The Judiciary Committee's oversight of the DOJ includes all of the agencies under the DOJ's jurisdiction, such as the FBI and the Department of Homeland Security (DHS). The Committee considers presidential nominations for positions in the DOJ, the Office of National Drug Control Policy, the State Justice Institute, and certain positions in the Department of Commerce and DHS. It is also in charge of holding hearings and investigating judicial nominations to the Supreme Court, the U.S. court of appeals, the U.S. district courts, and the Court of International Trade.[1] The Standing Rules of the Senate confer jurisdiction to the Senate Judiciary Committee in certain areas, such as considering proposed constitutional amendments and legislation related to federal criminal law, human rights law, immigration, intellectual property, antitrust law, and internet privacy.[1][3]


Established in 1816 as one of the original standing committees in the United States Senate, the Senate Committee on the Judiciary is one of the oldest and most influential committees in Congress. Its broad legislative jurisdiction has assured its primary role as a forum for the public discussion of social and constitutional issues. The Committee is also responsible for oversight of key activities of the executive branch, and is responsible for the initial stages of the confirmation process of all judicial nominations for the federal judiciary.[4]

Members, 115th Congress[edit]

  • Chuck Grassley, Iowa, Chairman
  • Orrin Hatch, Utah
  • Lindsey Graham, South Carolina
  • John Cornyn, Texas
  • Mike Lee, Utah
  • Ted Cruz, Texas
  • Ben Sasse, Nebraska
  • Jeff Flake, Arizona
  • Mike Crapo, Idaho
  • Thom Tillis, North Carolina
  • John Neely Kennedy, Louisiana
  • Dianne Feinstein, California, Ranking Member
  • Patrick Leahy, Vermont
  • Dick Durbin, Illinois
  • Sheldon Whitehouse, Rhode Island
  • Amy Klobuchar, Minnesota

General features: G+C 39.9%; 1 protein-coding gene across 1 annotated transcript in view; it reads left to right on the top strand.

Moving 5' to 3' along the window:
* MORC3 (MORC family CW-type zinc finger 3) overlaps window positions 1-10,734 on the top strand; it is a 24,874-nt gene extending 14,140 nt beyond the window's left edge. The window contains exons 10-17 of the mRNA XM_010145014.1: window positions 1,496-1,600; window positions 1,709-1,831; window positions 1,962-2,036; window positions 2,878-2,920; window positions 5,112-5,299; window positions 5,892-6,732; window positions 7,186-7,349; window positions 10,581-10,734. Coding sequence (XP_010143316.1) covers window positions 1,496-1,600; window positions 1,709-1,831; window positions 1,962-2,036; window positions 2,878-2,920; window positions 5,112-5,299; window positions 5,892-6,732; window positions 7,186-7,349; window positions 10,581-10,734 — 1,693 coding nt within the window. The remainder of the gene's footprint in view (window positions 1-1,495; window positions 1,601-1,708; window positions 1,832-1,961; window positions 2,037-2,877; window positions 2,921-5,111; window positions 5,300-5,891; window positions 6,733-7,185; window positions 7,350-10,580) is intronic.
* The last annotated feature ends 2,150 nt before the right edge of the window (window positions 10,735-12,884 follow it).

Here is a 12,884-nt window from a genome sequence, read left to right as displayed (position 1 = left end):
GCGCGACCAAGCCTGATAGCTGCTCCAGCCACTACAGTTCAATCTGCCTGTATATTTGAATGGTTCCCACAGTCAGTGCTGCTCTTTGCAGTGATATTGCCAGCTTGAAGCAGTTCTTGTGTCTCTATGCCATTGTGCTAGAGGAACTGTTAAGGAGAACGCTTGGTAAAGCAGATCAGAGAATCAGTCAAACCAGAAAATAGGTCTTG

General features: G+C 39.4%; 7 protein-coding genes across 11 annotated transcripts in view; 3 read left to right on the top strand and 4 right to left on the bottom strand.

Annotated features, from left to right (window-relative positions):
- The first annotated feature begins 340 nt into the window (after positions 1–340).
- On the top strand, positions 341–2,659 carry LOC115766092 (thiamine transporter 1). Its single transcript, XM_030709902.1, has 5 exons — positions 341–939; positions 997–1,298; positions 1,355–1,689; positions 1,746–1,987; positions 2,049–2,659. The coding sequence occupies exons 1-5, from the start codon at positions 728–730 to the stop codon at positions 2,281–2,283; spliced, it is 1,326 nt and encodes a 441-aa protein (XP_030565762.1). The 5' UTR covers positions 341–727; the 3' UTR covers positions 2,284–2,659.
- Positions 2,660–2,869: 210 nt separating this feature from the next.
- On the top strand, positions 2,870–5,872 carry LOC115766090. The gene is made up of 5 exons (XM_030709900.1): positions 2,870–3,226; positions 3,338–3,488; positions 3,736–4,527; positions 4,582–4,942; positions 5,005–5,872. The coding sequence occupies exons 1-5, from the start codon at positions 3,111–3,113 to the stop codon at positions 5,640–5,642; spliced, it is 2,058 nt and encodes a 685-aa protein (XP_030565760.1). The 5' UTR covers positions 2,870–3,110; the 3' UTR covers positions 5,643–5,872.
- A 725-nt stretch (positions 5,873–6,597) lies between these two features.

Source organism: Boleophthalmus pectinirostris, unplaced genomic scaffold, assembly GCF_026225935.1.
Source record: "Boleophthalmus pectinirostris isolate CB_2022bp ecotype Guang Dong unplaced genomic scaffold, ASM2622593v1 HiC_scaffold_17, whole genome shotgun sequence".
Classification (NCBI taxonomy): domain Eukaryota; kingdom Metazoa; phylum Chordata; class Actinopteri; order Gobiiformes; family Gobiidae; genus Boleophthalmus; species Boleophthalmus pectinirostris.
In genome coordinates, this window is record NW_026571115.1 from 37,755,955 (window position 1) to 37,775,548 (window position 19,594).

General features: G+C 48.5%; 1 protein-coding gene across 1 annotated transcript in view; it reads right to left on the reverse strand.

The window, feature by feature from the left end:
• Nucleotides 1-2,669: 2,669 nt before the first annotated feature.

• Chris Coons, Delaware
  • Richard Blumenthal, Connecticut
  • Mazie Hirono, Hawaii
  • Kamala Harris, California (from January 9, 2018)
  • Cory Booker, New Jersey (from January 9, 2018)
  • Al Franken, Minnesota (until January 2, 2018)

In January 2018, the Democratic minority had their number of seats increase from 9 to 10 upon the election of Doug Jones (D-AL), changing the 52–48 Republican majority to 51–49.

Historical membership[edit]

Members, 114th Congress[edit]

  • Chuck Grassley, Iowa, Chairman
  • Orrin Hatch, Utah
  • Jeff Sessions, Alabama
  • Lindsey Graham, South Carolina
  • John Cornyn, Texas
  • Mike Lee, Utah
  • Ted Cruz, Texas
  • Jeff Flake, Arizona
  • David Vitter, Louisiana
  • David Perdue, Georgia
  • Thom Tillis, North Carolina
  • Patrick Leahy, Vermont, Ranking Member
  • Dianne Feinstein, California
  • Chuck Schumer, New York
  • Dick Durbin, Illinois
  • Sheldon Whitehouse, Rhode Island
  • Amy Klobuchar, Minnesota
  • Al Franken, Minnesota
  • Chris Coons, Delaware
  • Richard Blumenthal, Connecticut

Source: 2013 Congressional Record, Vol. 159, Page S296 to 297

Current subcommittees[edit]

Chair since 1816[edit]

See also[edit]


External links[edit]

Republican Senator from Iowa, Chuck Grassley, has been Chairman of the Senate Judiciary Committee from 2015-present.


Leave a Reply

Your email address will not be published. Required fields are marked *